The Rubik’s Cube is probably the original puzzle game. I guarantee you that at one point in your life you have tangled with this conundrum of confusion trying to prove that you are in fact, smarter than a plastic cube. What amazes me more than anything is that it has taken this long for a game company to capitalize on the idea and develop a game based around the idea. Rubik’s World for the Nintendo Wii is a combination of the classic past-time as well as a host of new ideas based around these timeless colored cubes. Of course if it was simply a matter of trying to solve the multi-colored enigma there wouldn’t be much reason to spend forty bucks on something you could probably find for ten, but developer Two Tribes has added a plethora of other modes to make this one of the more unique puzzle games currently on the system.
When you first enter the game you are treated to a monochrome layout with a few dabs of color here and there. The more you play, the more Cubies (what the game calls each colored cube) are added to your background. There are plenty of areas to waste time in here including the traditional Rubik’s Cube area, Create Mode, Guide, Switch, Fit and Deconstruct. As you can imagine the Rubik’s mode is simply a 3D interpretation of the classic cube for your solving pleasure. There is even a cool tutorial that shows the secrets behind solving it. Mostly it is there as a diversion and an obvious treat for the fans.
A lot of the modes here feel derived from other games, but with a colorful twist of course. For instance Guide Mode feels strikingly familiar to the Dreamcast classic Chu Chu Rocket. Here you have miniature Cubies that move around with simplistic intelligence and a few obstructions. You will need to selectively place arrows to guide them to the exit without losing any. Simple and surprisingly addictive, much like Sega’s aforementioned title. Deconstruct Mode feels a lot like Boom Blox with simpler mechanics and a less-than-impressive physics engine. Switch Mode works by solving different scenarios by switching one color of a set of blocks with another. You can literally solve them all by using every single block and figuring out each one’s pattern is addicting enough in itself.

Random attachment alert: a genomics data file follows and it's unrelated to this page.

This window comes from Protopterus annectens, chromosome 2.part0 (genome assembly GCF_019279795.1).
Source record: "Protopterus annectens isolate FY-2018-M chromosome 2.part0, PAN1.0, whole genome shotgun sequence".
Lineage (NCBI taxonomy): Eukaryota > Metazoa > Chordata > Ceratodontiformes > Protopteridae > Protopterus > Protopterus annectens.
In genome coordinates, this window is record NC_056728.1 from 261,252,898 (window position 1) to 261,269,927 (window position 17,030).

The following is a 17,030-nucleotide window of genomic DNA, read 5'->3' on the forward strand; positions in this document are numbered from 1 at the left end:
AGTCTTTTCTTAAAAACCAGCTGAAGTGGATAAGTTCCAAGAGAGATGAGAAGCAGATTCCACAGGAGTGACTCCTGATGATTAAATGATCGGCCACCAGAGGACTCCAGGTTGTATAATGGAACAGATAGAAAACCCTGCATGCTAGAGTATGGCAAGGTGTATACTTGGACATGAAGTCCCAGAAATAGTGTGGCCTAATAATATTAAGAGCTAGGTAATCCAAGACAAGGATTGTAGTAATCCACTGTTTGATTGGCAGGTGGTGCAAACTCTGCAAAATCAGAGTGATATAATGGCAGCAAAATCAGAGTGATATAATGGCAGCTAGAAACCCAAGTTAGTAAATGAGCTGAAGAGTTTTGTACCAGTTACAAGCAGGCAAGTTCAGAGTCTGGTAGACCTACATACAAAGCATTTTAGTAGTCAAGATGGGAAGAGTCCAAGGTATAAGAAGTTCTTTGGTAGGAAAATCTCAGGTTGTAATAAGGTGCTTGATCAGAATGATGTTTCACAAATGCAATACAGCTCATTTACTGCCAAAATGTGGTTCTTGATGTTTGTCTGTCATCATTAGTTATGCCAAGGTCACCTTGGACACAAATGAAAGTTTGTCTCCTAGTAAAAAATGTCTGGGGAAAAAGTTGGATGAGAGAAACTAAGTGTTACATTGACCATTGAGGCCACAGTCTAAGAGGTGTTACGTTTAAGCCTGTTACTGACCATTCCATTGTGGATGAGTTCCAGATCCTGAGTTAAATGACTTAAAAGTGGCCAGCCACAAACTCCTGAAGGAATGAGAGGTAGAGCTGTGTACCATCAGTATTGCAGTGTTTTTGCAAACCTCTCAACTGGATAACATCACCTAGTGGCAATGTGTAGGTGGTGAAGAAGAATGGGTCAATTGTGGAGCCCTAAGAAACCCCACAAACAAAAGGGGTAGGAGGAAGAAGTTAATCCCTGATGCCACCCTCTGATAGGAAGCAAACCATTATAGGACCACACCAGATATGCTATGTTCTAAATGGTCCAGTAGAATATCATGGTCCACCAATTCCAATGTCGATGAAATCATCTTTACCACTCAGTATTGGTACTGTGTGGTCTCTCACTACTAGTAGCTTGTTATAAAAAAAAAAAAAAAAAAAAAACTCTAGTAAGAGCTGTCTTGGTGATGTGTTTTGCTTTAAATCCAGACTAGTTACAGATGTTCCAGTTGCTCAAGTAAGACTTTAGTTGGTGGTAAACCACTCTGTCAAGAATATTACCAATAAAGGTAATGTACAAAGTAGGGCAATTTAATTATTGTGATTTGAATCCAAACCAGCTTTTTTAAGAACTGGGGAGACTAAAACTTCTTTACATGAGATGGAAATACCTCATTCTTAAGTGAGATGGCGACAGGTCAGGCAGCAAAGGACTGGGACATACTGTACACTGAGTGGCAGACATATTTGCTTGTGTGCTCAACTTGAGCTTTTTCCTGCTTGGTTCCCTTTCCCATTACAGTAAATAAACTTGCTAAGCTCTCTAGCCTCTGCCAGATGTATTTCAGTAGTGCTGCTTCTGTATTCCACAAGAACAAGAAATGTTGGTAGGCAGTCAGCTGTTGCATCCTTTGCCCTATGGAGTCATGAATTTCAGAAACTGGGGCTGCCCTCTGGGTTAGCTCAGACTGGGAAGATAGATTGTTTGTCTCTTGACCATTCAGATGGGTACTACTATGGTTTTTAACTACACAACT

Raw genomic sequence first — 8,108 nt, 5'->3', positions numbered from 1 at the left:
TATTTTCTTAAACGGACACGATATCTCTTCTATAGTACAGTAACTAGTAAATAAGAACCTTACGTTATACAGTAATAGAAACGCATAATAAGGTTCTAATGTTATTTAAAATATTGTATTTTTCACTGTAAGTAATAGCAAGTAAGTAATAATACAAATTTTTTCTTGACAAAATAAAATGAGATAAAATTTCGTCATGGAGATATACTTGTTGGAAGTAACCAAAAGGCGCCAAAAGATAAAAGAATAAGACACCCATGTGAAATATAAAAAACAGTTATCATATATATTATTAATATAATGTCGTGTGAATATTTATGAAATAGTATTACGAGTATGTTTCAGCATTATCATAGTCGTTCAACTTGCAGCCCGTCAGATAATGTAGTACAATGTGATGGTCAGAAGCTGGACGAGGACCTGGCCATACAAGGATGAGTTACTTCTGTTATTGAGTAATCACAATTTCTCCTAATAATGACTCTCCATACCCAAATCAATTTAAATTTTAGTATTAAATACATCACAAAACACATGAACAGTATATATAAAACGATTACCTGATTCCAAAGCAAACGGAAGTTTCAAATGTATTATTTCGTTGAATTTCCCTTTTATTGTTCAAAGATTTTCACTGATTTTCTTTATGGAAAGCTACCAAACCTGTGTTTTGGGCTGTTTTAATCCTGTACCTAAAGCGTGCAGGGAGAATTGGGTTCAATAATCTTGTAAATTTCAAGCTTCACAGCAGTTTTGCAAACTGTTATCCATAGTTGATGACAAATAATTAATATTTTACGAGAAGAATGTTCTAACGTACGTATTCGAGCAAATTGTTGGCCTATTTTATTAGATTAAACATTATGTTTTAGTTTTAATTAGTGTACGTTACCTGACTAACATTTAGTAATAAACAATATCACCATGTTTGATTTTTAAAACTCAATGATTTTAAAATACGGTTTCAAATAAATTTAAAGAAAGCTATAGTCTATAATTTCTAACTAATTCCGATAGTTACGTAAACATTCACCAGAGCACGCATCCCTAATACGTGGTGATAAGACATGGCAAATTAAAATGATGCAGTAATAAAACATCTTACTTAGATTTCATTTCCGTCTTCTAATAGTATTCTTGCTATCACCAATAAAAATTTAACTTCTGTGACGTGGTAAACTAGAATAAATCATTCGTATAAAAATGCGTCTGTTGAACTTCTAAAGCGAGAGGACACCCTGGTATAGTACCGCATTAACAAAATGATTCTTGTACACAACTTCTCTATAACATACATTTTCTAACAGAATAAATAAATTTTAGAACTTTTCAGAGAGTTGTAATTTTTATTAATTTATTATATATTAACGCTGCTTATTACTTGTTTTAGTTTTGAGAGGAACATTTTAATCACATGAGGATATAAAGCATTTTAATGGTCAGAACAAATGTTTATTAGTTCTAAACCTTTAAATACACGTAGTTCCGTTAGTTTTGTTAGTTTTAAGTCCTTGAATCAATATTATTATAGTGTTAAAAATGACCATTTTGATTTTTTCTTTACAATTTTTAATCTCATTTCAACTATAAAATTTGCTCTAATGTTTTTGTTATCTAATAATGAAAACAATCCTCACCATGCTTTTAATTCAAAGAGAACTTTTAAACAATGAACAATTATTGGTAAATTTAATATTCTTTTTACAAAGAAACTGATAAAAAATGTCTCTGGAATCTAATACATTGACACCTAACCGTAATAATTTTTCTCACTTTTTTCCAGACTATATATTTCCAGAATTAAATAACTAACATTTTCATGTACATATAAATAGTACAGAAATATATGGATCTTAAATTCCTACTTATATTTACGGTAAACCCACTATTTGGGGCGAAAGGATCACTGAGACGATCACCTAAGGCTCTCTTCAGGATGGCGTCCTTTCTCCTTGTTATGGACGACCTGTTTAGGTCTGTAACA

In addition to all of the play modes Rubik’s World also offers some creation aspects that are great for the younger audiences. This spills over into one of the game modes called View. Here you are presented with a 2D image that you need to reconstruct using Cubies in a 3D space. The challenge arises when you realize that the object must be identical from all viewing angles, so while it may look perfectly fine one way a quick swivel of the camera shows you otherwise. The standard create mode is simplistic enough for just about any age and consists mostly of creating new objects for your game worlds. The music creator is a little more in-depth offering different notes on a virtual piano that can be combined to create entirely original themes that can be used within the main game. Neither of these creations modes changes the core mechanic, but it does offer a nice diversion from the standard puzzle-solving action.
Like I mentioned a lot of these modes feel derived from other games but that doesn’t make them any less enjoyable. Each one provides hours of entertainment and works surprisingly well using the Wii’s motion controls. Moving objects around takes some adjusting at first, but once you get the hang of it, it works better than most games on the system. The abundance of game types keeps things fresh even if some of them are simply cheap rip-offs of better games, you will be hard pressed to find a better compilation of varying game types in one package.
Visually the game is simple and slick. Menus are designed to be very user friendly and everything just seems to fit where it belongs. Until you get further into the game you will be presented with an abundance of white and gray, but in all fairness creating a game based around a six-colored cube leaves little to the imagination so the designers did a solid job of at least making it user-friendly. The music creator is the highlight of the sound design as it gives nearly limitless possibilities for those willing to invest some time into it. The effects are pretty standard fare as is the default music, but for a puzzle game it works.
Rubik’s World is a solid effort from a talented team of puzzle makers. The abundance of modes keeps things fresh while the creation modes are great for younger audiences just looking to jump in and have fun. The multi-player feels lacking and tacked on, but if you are digging into this one as a solo affair there is a lot to justify your purchase. Fans of puzzle games deserve to check out this quirky collection as it is likely to be overlooked in the flood of more prominent holiday titles.